In an Evidentiary Hearing each party has the right to cross-examine adverse witnesses. Two solar companies who share a common view on a particular issue cannot waste time asking friendly questions to witnesses for the other party. But they can cross-examine witnesses who profess opinions that go against their interests.
Perhaps the most unusual regulatory proceeding held by the Commission involved HECO’s proposal to import rainforest palm oil biodiesel from Malaysia. The raw material would be shipped to Seattle where, to gain a federal tax credit, the palm oil would be treated so it could withstand sub-zero temperatures. A two-day Evidentiary Hearing was held from October 6-7, 2008.
The court reporter brought the transcript to HECO so they could correct errors in it. Two weeks later the court reporter made the undeclared revised transcript available to Life of the Land. 
Then HECO announced that they had decided to re-write the contract, shifting risk from the biofuel producer to HECO ratepayers. A second Evidentiary Hearing was held from March 9-10, 2009. `Olelo filmed the hearings using three remote cameras.
The longest energy-based Evidentiary Hearing was the fight over the proposed Wa`ahila Ridge Transmission Line (BLNR OA-2801). Four parties spend seven days in the Board of Land and Natural Resources hearing. The whole DLNR process took six years, part of HECO's 30-year attempt to build the transmission line.
Perhaps the most complex Evidentiary Hearing in State history involved the Water Commission's docket (CCH-OA95-1)  on the Waiahole Ditch.
“On May 17, 1995, the [Water] Commission gave all applicants to participate the opportunity to be heard orally and/or in writing, and gave anyone objecting to the standing of any applicant to participate the opportunity to submit such objections in writing and/or orally. The Commission granted standing to twenty-five parties and denied standing to nine parties.”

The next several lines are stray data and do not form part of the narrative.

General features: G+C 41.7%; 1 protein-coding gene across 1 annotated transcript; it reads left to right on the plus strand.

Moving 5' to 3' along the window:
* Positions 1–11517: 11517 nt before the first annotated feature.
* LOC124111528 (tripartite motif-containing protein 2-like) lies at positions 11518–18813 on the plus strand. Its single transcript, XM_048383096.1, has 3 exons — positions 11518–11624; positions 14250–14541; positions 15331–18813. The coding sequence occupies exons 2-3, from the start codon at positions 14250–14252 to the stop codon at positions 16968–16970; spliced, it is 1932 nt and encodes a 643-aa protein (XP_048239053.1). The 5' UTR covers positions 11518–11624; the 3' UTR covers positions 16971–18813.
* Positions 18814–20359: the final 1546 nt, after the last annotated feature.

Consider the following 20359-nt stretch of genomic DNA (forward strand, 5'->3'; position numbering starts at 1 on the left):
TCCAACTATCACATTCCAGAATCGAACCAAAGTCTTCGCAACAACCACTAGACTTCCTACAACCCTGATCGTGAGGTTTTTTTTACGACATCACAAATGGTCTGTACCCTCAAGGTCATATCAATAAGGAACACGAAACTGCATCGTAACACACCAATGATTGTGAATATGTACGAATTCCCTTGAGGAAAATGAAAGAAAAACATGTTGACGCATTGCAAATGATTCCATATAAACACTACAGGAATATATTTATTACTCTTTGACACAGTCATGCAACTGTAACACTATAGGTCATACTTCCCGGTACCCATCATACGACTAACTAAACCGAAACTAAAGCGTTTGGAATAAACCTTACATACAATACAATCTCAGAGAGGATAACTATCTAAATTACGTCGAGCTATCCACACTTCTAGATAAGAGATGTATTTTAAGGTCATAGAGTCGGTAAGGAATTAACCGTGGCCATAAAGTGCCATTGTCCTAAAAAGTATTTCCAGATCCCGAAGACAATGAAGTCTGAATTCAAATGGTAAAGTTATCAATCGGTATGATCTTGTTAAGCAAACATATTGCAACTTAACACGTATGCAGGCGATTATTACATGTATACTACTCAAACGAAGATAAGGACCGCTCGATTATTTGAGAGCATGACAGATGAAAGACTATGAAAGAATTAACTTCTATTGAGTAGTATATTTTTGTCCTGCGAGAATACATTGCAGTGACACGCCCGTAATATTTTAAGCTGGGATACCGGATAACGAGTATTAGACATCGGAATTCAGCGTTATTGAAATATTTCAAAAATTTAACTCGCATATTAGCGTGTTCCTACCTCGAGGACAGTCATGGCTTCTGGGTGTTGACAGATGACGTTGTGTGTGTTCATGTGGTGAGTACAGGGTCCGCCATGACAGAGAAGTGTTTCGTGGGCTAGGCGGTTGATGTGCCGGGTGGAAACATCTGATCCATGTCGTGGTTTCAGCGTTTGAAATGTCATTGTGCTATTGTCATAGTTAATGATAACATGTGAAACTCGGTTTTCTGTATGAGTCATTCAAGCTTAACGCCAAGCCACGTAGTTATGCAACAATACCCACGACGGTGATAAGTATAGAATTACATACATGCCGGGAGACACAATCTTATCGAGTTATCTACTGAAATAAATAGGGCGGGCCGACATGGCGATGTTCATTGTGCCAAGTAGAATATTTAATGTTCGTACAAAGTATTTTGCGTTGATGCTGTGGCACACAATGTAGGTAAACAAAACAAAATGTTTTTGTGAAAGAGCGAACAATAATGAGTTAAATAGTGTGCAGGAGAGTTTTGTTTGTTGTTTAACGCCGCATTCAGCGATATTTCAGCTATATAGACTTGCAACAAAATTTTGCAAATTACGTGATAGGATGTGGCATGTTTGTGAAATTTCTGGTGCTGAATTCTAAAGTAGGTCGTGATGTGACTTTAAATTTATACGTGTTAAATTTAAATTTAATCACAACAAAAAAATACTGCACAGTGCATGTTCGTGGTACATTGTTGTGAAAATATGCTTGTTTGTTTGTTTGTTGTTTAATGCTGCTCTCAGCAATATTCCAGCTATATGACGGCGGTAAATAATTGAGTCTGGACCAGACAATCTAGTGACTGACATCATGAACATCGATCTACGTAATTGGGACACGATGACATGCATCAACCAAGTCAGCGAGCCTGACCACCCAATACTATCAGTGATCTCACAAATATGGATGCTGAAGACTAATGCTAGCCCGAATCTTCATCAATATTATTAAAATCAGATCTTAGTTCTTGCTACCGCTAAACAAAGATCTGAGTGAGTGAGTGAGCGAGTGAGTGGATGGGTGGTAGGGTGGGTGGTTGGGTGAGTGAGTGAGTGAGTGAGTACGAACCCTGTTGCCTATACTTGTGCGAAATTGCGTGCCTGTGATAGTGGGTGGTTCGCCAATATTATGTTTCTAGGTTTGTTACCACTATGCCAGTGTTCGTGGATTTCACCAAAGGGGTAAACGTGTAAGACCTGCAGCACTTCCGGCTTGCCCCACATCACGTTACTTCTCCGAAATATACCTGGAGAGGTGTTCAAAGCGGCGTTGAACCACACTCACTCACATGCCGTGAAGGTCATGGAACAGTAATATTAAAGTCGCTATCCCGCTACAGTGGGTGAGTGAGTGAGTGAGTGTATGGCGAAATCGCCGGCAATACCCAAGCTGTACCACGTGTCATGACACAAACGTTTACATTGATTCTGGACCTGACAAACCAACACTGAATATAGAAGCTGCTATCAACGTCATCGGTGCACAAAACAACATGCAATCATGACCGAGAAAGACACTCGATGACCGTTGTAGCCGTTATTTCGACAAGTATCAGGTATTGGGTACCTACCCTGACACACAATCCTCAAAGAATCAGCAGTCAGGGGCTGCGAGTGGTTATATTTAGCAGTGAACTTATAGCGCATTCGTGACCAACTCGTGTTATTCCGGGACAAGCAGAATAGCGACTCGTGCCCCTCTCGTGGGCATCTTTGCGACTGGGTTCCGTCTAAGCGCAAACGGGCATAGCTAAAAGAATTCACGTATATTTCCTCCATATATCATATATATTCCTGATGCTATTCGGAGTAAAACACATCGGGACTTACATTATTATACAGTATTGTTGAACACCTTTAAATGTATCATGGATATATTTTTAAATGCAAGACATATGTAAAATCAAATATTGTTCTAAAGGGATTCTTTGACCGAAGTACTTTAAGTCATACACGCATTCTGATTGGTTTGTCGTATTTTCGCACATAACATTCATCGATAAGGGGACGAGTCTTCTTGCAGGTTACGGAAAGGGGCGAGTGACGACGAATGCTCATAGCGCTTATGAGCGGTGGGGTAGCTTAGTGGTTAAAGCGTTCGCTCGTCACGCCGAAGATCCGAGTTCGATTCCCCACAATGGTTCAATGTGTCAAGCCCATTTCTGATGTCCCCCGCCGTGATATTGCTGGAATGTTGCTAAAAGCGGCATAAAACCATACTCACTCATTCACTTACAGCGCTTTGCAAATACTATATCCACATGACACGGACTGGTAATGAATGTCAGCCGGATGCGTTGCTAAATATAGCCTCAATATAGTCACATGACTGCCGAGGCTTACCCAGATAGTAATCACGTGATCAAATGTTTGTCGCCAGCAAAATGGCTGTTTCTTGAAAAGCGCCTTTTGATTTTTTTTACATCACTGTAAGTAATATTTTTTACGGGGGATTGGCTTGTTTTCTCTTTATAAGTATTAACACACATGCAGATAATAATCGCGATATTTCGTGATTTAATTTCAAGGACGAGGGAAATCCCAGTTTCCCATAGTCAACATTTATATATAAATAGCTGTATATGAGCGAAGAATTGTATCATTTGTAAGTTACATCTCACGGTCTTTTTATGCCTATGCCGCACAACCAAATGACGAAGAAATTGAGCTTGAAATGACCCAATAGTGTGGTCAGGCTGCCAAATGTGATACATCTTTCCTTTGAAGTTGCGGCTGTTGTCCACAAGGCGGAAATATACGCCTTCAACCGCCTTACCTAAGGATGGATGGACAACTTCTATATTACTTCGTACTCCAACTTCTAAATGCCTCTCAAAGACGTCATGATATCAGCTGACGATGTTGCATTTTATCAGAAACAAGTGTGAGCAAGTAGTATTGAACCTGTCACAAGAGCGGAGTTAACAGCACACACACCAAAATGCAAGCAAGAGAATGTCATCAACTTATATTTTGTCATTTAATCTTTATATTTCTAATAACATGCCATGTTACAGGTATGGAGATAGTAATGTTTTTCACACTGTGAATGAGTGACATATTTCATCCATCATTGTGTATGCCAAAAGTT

“On November 9, 1995, the parties began their opening statements and presentation of evidence. The hearing continued to August 21, 1996, during which time there were fifty-two days of hearings including four evening sessions. The parties presented written testimony from 161 witnesses, of which 140 testified orally. There were 567 exhibits introduced into evidence. Closing arguments were presented during three days, from September 18 to 20, 1996.”
The HECO-NextEra merger proceeding has more parties and more issues that the Waiahole Ditch proceeding.
Implied Public Utilities Commission Procedural Action
The Commission’s Order notes, “The HECO Companies are in the midst of addressing a series of complex and challenging issues that will determine how they will develop and implement a sustainable and progressive business model that results in quantifiable benefits for ratepayers and the State's citizens and economy.
While the Proposed Transaction will be addressed on its specific merits, the commission cannot ignore the current regulatory landscape in conducting its review.
Thus, in this Order, the commission is establishing procedures to determine not only whether the benefits promised by the Applicants would be realized if the Application is approved, but whether the Applicants will adequately address those issues currently before the commission, as well as the State's renewable energy goals.”
The only way of determining whether Applicants can address the issues before the Commission is to resolve those other issues, so the Applicant knows what is expected of them and the Commission can figure out whether the Applicant can effectively handle them.